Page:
Scripture ends the hush-hush around the failed project of sense enjoyment
When a much-touted project of a government fails – and fails abysmally – the government often tries to save face by an overall strategy of hush-hush. It hides the truth, spin-doctors reports and gags potential whistle-blowers.
The project of sense enjoyment is the most-touted project in material existence. And in a hyper-sexualized culture such as ours, this glamorization reaches absurd levels where the bombardment of sexual imagery, overt and covert, is incessant and people live perpetually in a state of artificial sexual overstimulation. But no matter what the cultural depiction or the individual imagination, the reality remains that our bodily capacity for sexual indulgence is limited, inescapably limited. Dreams that people spin for years disappear in moments during the actual experience – they find their real-life indulgences to be, at best, anti-climaxes.
However, movies and novels keep gushing about sexual pleasure. So, people think that something is wrong with them because they are not able to enjoy what everyone is supposedly enjoying. Thus, they often end up on a sexologist’s coach for counsel that continues their illusion. The few who expose the hollowness of sense pleasure are sidelined by being labeled as old-fashioned moral police, rotten apple complainers, unwanted killjoys. Because of such overall hush-hush, people keep pursuing sense pleasure in vain – lifetime after lifetime.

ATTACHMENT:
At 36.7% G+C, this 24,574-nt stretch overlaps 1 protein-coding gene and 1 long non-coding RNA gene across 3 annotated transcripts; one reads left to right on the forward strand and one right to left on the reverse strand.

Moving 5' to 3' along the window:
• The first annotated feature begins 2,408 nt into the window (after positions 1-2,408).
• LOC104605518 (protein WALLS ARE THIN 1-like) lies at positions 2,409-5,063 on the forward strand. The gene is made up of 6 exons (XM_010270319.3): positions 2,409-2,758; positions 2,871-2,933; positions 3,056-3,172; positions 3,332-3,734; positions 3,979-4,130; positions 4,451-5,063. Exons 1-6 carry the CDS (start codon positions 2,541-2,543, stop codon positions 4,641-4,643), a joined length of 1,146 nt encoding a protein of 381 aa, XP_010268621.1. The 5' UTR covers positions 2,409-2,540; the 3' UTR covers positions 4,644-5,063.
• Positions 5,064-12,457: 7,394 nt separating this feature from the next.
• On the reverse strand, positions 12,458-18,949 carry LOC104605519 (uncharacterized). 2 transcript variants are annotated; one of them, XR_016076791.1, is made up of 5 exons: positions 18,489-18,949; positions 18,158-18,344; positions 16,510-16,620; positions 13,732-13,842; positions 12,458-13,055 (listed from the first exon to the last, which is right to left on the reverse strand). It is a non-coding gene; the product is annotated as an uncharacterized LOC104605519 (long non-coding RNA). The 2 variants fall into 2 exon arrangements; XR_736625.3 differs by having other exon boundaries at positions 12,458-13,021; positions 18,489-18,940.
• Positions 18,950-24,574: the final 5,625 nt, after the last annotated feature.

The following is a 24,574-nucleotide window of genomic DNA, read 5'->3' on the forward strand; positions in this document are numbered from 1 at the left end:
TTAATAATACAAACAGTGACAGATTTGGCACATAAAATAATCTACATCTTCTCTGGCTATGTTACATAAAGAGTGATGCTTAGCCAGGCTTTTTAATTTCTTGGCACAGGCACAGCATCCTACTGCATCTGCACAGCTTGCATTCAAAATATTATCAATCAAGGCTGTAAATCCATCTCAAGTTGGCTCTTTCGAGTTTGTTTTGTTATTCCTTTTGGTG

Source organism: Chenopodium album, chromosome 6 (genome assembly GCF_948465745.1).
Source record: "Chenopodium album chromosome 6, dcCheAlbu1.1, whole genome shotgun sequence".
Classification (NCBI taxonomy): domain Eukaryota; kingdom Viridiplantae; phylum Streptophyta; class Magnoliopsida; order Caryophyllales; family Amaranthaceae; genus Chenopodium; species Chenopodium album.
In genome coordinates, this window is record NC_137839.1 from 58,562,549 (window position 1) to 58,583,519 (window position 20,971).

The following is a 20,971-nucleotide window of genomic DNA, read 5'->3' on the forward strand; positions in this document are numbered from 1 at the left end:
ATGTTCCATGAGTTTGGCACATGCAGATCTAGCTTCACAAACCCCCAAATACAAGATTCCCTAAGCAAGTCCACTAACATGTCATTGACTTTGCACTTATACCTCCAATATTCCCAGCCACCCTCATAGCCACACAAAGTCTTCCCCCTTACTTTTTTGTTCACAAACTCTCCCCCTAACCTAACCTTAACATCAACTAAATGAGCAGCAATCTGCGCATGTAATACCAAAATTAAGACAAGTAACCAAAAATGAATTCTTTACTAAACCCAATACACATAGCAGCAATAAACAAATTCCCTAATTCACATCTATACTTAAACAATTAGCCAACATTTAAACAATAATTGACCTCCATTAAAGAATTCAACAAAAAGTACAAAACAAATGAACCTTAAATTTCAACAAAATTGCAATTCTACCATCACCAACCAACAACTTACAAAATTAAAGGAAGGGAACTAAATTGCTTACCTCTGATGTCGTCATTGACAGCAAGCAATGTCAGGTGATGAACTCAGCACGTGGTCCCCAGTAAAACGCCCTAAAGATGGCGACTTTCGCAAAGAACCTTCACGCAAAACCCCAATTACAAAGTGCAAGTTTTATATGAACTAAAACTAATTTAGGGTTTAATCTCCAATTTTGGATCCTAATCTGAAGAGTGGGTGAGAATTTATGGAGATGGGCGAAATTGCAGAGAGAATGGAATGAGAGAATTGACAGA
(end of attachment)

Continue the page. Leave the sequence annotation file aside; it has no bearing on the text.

Thankfully, scripture refuses to kowtow to such populism. The Bhagavad-gita (05.22) declares boldly that sense pleasure is temporary and ends in misery, concluding that wise people don’t delight in it. Significantly, the Gita doesn’t reject the project of happiness itself. In preceding (05.21) and succeeding (05.24) verses, it stresses the reality, accessibility and glory of spiritual happiness. It also offers yoga, especially bhakti-yoga, for relishing this higher happiness, thereby complementing our experience of the emptiness of sensual pleasures with the experience of the fullness of spiritual joys.
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